[Image: An aerial view of the bombing of Dresden during World War II; photo via Wikipedia].
Toward the end of an article by H.G. Wells, discussed in the previous post here, Wells writes: “I can bear to see no more ruins” – and you’re with him. You think exactly.
You read that Wells is “sad and weary with a succession of ruins” as he tours the Alpine battlefields of the Austro-Italian war, that “insane escapade” at high altitude, just one part of a larger “history of colossal stupidities” wherein war is a folly, a blunder, a disaster, and you think, of course, how could anyone bear to see yet more scenes of destruction.
But then you read the rest of the sentence.
“I can bear to see no more ruins,” Wells writes, “unless they are the ruins of Dusseldorf, Cologne, Berlin…”
War always leads to yet more of itself later.
Here are Part One and Part Two of the Wells article, originally published in 1916 in The New York Times.
3 thoughts on “I can bear to see no more ruins”
Amazing, isn’t it? Feelings of humanity, even loftily expressed, really only extend right to the edge of one’s own world, so that the supposedly most sophisticated and educated people can commit the most savage cruelty. And things just won’t change – you can see the same kind of sentiments today. I’m afraid we’re really not making much progress here…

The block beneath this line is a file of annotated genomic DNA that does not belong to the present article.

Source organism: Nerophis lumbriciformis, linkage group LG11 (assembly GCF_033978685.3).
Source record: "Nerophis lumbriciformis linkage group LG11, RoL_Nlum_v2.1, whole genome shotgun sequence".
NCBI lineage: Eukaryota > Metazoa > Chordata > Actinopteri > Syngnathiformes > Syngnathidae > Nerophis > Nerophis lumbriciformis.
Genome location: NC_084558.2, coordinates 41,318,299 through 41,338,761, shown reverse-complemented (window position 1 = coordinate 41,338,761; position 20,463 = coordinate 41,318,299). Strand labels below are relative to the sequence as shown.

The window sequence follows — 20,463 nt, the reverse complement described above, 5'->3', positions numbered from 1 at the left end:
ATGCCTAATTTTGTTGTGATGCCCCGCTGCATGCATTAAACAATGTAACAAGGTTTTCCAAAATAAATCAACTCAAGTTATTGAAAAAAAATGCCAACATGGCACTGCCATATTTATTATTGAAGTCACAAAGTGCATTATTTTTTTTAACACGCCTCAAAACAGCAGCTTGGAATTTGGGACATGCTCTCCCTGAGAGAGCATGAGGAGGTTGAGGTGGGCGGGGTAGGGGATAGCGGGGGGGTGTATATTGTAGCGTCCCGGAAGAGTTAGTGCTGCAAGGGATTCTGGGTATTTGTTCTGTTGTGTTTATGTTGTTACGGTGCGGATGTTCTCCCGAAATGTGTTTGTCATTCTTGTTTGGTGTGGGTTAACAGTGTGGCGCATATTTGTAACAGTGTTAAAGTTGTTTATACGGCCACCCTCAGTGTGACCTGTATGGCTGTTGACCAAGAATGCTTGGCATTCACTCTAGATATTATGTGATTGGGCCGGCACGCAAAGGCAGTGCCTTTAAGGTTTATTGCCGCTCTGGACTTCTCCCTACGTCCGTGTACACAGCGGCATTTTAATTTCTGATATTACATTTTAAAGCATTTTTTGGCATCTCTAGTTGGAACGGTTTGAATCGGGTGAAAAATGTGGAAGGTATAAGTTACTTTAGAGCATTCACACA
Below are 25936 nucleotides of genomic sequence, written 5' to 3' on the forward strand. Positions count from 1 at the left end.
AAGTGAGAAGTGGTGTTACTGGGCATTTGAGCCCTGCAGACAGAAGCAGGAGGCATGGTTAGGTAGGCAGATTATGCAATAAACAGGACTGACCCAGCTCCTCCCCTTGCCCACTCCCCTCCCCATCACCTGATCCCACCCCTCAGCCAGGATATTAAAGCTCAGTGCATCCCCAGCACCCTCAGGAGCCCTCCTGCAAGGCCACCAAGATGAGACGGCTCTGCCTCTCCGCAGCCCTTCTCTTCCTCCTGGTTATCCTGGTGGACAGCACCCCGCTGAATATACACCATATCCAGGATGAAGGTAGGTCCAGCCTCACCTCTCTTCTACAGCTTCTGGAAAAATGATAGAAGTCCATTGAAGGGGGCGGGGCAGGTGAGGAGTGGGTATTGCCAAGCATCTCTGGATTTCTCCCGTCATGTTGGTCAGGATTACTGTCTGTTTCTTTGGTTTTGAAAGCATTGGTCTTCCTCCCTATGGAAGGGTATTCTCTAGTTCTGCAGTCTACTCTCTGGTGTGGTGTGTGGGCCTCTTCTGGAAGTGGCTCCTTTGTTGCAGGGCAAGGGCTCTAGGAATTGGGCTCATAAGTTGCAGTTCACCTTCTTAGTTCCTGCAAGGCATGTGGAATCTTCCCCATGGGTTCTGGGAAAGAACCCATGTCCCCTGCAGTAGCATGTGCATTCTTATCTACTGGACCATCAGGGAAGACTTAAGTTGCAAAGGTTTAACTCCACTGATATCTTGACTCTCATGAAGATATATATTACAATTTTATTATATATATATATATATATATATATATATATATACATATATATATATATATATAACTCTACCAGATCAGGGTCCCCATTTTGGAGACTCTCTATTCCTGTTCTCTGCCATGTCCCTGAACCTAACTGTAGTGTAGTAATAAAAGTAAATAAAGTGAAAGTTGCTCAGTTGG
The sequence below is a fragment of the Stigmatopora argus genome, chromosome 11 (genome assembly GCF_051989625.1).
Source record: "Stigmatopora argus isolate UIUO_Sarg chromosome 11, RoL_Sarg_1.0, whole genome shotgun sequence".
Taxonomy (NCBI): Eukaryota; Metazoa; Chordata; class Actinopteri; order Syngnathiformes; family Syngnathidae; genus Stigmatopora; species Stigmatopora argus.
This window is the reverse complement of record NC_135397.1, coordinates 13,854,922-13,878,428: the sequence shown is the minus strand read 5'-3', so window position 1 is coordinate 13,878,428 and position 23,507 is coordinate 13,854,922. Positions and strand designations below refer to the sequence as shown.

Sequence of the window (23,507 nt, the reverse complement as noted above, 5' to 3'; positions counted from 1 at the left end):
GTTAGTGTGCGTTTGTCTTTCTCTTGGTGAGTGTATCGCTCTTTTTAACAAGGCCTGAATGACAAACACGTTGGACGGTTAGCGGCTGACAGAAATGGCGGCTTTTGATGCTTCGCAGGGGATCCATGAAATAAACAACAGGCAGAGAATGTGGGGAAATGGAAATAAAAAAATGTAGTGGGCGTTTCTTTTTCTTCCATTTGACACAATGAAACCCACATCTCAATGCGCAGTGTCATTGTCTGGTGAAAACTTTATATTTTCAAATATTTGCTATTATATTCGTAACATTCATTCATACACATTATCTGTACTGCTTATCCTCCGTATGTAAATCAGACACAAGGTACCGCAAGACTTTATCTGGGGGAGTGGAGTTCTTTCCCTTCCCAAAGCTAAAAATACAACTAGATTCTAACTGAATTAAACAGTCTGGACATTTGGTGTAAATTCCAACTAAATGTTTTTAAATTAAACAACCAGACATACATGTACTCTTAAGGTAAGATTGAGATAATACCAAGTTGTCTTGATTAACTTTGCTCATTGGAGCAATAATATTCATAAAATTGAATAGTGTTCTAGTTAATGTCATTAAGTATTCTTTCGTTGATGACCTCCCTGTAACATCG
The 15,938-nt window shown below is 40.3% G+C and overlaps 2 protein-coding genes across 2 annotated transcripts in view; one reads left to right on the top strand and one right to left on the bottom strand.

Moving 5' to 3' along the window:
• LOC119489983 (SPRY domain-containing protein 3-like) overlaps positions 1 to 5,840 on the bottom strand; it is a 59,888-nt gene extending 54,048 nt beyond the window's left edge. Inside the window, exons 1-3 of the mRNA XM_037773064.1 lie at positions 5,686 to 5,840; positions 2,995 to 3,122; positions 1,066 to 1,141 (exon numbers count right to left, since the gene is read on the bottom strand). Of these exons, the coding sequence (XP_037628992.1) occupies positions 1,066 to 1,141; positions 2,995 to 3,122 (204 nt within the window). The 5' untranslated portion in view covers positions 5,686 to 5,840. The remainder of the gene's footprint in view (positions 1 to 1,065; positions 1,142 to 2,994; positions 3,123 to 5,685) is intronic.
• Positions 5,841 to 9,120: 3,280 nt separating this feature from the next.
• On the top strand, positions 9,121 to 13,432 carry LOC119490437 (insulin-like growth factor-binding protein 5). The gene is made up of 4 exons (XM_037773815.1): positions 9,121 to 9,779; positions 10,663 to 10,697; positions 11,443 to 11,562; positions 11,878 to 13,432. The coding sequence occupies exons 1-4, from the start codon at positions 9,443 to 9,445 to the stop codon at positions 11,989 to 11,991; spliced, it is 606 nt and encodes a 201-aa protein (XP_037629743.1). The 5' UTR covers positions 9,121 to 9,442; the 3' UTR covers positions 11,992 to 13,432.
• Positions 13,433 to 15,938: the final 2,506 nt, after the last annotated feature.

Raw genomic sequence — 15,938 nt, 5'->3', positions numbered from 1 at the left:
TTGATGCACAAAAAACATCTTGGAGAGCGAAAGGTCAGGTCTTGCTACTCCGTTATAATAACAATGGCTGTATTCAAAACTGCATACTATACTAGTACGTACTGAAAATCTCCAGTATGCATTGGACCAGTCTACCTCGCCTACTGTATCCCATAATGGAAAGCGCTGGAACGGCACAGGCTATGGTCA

Ah yes, Mr Wells. One of the writers with a lot of vision and great compassion, yet with an intense dosage of Germanophobia, indeed. It would be quite an undertaking to try and find out how deep-seated it was, and to what degree Wells was, so to speak, a victim of his time.
That just gave me a nauseous shudder. When will we rise above this kind of tribalism? What keeps us from admitting that other peoples’ ruins are the same as our ruins, that other peoples’ suffering is the same as our suffering?
I’m looking out my window at the Nikolaikirche in Hamburg right now: A blackened, jagged, crumbled dagger jutting into the fog. They shored the old church tower up and left it that way after 60% of the city was destroyed by firebombing. The city is healed now, but that old church looks like a scar – a stark reminder of an old injury.
Does every city need a scar like the Nikolaikirche? So that we all can decide we can’t bear to see any more ruins? And does that mean we’d have to bomb everyone, first?
It looks cold up in that ruin of a tower, and I’m chilled to the bone.